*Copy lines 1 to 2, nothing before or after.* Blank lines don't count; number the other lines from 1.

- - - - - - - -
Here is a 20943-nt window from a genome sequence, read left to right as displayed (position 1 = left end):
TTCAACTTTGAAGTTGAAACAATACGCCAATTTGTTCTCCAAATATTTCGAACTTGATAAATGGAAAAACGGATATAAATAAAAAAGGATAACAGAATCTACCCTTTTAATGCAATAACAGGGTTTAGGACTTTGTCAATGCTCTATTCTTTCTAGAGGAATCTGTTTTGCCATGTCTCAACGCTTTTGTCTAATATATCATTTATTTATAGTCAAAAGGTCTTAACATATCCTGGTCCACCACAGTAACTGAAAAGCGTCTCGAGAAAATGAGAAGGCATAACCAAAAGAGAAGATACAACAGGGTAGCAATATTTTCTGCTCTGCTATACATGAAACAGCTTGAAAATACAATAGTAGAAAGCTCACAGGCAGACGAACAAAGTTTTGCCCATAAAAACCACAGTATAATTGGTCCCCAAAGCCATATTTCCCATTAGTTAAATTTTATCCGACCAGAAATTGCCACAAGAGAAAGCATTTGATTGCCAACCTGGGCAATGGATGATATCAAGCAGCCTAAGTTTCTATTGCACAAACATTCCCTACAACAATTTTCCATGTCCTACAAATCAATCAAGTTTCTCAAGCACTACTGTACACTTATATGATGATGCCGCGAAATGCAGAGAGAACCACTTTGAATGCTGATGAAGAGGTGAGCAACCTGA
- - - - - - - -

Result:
Here is a 20943-nt window from a genome sequence, read left to right as displayed (position 1 = left end):
TTCAACTTTGAAGTTGAAACAATACGCCAATTTGTTCTCCAAATATTTCGAACTTGATAAATGGAAAAACGGATATAAATAAAAAAGGATAACAGAATCTACCCTTTTAATGCAATAACAGGGTTTAGGACTTTGTCAATGCTCTATTCTTTCTAGAGGAATCTGTTTTGCCATGTCTCAACGCTTTTGTCTAATATATCATTTATTTATAGTCAAAAGGTCTTAACATATCCTGGTCCACCACAGTAACTGAAAAGCGTCTCGAGAAAATGAGAAGGCATAACCAAAAGAGAAGATACAACAGGGTAGCAATATTTTCTGCTCTGCTATACATGAAACAGCTTGAAAATACAATAGTAGAAAGCTCACAGGCAGACGAACAAAGTTTTGCCCATAAAAACCACAGTATAATTGGTCCCCAAAGCCATATTTCCCATTAGTTAAATTTTATCCGACCAGAAATTGCCACAAGAGAAAGCATTTGATTGCCAACCTGGGCAATGGATGATATCAAGCAGCCTAAGTTTCTATTGCACAAACATTCCCTACAACAATTTTCCATGTCCTACAAATCAATCAAGTTTCTCAAGCACTACTGTACACTTATATGATGATGCCGCGAAATGCAGAGAGAACCACTTTGAATGCTGATGAAGAGGTGAGCAACCTGA